“In Public Health there is a lot of talk about social determinants of health – the broad circumstances influencing patterns of health and disease,” said Nicholas Freudenberg, Ph.D. How we do that? First, we need to look at upstream drivers of ill health – by looking at business practices, market practices, ways they increase market shares, increase profits, and their political practices: campaign contributions, lobbying, public relations strategies, that’s how they (corporations) take control and we need to be smarter in thinking of how we can change those practices in order to create a more favorable environment for us to achieve public health victories. Second, we need to talk about Capitalism – the name of the economic and political system here in the United States and many parts of the world. It doesn’t mean we need to agree. But we do need to talk about the social and economic system and the forces that are creating patterns of health and disease. And we need to do it together and learn about it and debate it and understand what part of Capitalism can we change now, next year, and in 5 years to create better health. And those changes need to be grounded in public health practice, what some researchers call practice-based evidence — what is going on, on the ground, who is achieving victories, how did they do it, what can we learn from that and how can we modify that for the communities we work in.”

“In trying to make systems changes in probation, school and mental health systems — having researchers provide reports and executive summaries, doesn’t always inspire administration to make a difference,” stated Jill Sharkey, Ph.D. “But when we raise the voices of community members, they can’t say that the data is wrong, they appreciate the testimonials and the feedback.”

“We are perpetuating a certain narrative of placing the blame on individuals by focusing prevention efforts on education only, rather than systemic change,” said Natalie Larez, Ph.D. candidate. “When we think of prevention – it places the onus on certain agencies, and certain people or groups of people, when the onus and the responsibility of changing the way alcohol is infiltrating certain systems and how our policies exist is the responsibility of bigger systemic institutions. And at the same time, there are ways to do work at both ends. That’s the most effective way — prevention and also larger institutions putting in equal effort if not more effort to target the same problem. We can do work at both ends.”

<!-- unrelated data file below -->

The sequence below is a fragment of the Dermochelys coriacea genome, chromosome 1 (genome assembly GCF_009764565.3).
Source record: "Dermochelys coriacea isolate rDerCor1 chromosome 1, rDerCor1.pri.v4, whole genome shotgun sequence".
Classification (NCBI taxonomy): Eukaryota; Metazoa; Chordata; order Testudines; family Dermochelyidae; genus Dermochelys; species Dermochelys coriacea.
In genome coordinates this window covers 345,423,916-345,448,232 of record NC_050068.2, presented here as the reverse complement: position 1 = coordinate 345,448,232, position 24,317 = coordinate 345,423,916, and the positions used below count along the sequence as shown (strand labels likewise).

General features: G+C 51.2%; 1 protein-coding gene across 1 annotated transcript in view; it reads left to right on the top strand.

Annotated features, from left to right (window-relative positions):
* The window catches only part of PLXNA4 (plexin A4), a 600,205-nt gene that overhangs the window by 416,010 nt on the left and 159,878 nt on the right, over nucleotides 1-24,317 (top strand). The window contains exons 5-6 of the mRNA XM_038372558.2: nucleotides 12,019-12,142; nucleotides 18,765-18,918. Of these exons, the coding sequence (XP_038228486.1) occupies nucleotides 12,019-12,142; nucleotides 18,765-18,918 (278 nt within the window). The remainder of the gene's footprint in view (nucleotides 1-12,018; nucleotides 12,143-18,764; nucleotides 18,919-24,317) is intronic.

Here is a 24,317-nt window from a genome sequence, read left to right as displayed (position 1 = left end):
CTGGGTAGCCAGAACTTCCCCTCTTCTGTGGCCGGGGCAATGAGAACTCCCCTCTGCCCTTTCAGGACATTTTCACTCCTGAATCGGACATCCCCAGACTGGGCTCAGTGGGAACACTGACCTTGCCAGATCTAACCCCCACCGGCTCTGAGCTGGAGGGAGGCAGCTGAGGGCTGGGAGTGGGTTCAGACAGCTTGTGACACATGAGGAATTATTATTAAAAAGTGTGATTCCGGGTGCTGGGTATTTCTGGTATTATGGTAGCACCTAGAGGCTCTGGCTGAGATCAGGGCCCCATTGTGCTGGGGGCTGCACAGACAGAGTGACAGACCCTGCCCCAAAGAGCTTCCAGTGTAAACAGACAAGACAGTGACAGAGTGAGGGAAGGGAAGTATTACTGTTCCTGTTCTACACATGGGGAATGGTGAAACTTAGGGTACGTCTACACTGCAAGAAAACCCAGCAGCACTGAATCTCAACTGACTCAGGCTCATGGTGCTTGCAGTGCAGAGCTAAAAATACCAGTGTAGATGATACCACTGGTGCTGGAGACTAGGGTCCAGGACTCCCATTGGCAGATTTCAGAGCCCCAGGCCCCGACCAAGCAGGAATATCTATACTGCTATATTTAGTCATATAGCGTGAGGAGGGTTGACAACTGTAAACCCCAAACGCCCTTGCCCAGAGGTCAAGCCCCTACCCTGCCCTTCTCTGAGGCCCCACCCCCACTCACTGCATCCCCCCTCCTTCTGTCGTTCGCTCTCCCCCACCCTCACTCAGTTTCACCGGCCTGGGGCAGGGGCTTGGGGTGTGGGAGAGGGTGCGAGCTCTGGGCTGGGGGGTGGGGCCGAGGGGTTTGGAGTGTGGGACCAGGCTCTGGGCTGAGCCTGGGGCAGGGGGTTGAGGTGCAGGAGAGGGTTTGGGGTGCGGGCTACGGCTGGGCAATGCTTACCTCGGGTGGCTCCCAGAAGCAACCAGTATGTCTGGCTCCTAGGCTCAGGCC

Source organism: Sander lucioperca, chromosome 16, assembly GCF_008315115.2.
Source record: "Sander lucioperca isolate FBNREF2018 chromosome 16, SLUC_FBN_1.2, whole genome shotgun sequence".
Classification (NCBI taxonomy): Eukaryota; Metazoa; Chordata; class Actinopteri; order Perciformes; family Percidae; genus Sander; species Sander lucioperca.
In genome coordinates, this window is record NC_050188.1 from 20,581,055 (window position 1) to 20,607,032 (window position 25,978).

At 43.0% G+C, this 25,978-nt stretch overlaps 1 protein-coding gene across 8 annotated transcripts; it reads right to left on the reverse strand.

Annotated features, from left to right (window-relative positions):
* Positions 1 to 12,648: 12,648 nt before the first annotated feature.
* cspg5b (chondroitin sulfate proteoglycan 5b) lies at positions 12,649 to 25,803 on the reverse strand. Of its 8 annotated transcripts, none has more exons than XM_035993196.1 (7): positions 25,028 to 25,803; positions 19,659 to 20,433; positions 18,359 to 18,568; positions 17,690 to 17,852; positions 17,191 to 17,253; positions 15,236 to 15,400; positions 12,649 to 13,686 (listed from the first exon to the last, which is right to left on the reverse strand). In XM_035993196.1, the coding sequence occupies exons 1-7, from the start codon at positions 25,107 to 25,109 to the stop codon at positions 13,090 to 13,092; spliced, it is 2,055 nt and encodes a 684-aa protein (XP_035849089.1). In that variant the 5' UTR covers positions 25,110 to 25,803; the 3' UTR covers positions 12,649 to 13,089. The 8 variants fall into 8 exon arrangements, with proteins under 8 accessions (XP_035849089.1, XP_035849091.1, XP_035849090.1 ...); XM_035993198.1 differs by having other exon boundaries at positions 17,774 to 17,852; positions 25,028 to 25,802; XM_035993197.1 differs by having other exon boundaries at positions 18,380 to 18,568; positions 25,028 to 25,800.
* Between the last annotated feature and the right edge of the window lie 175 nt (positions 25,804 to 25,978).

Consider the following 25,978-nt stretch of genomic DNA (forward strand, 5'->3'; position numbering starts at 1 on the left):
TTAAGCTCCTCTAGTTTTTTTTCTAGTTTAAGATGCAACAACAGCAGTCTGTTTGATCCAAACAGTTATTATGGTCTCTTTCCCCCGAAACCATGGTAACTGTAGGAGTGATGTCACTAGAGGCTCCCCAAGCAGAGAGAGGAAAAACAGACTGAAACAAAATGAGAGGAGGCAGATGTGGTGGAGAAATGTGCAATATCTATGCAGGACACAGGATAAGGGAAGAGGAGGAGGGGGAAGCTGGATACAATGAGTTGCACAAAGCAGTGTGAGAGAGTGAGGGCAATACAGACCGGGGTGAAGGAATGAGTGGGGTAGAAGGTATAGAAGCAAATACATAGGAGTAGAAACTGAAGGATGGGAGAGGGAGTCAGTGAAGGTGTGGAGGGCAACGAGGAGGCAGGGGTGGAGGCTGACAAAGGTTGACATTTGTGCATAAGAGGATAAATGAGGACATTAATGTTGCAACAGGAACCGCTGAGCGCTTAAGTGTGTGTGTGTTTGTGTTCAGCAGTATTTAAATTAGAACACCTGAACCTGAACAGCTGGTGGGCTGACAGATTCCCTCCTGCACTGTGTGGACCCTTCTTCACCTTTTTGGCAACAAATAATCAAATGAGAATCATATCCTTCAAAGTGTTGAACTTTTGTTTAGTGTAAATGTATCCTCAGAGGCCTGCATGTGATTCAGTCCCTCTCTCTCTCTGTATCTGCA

The event concluded with awards to five key individuals in acknowledgement of their special contributions to alcohol- harm prevention and the CAPA mission. The awards were in the form of CAPA Wakinyan ‘Thunder’ necklaces as a token of gratitude, respect and love. The Wakinyan ‘Thunder’ necklaces were designed and hand carved specifically for each person being honored by Alcohol Justice ally, Oglala Lakota artist Robert Swimmer. The honorees were:

  • Veronica DeLara – For her leadership as CAPA Co-Chair. Her willingness and courage to take on new challenges as chair helped CAPA grow politically. Veronica helped guide successful battles against the 4 a.m. bar bills. She acted selflessly and gave it her all. Veronica’s love for the people is undeniable.
  • Gilbert Mora – For his leadership as a former CAPA Co-Chair. Under his guidance, CAPA achieved great success, saving countless lives by stopping several bills to extend alcohol sales to 4 a.m. at bars and restaurants. His sense of humor and patience helped CAPA navigate difficult challenges. His selfless service to the people of California is undeniable.
  • Johnny Whitaker – For his leadership and dedication to servicing those afflicted by alcohol and drug addiction. John served as a founding member of the Los Angeles Drug & Alcohol Policy Alliance, as a founding member of the California Alcohol Policy Alliance, and as a board member of Alcohol Justice. His ability to mobilize people afflicted by addiction helped bring about early successes including the City of Los Angeles ordinance which bans alcohol ads on city owned and controlled public property. John is a true servant of the people.
  • Xavier FloresFor his lifelong commitment to the people of California. As a ‘veterano’ of the alcohol prevention struggle, Xavier brought wisdom and experience to CAPA conversations. During meetings he does not let us forget the power and responsibility we must hold and must care for as we make organizing decisions. Xavier challenges us to make us better. We know that he acts out of love for our ‘gente’, for the people in California. His mentorship helped direct us into social justice, into starting a movement, and into reclaiming our power.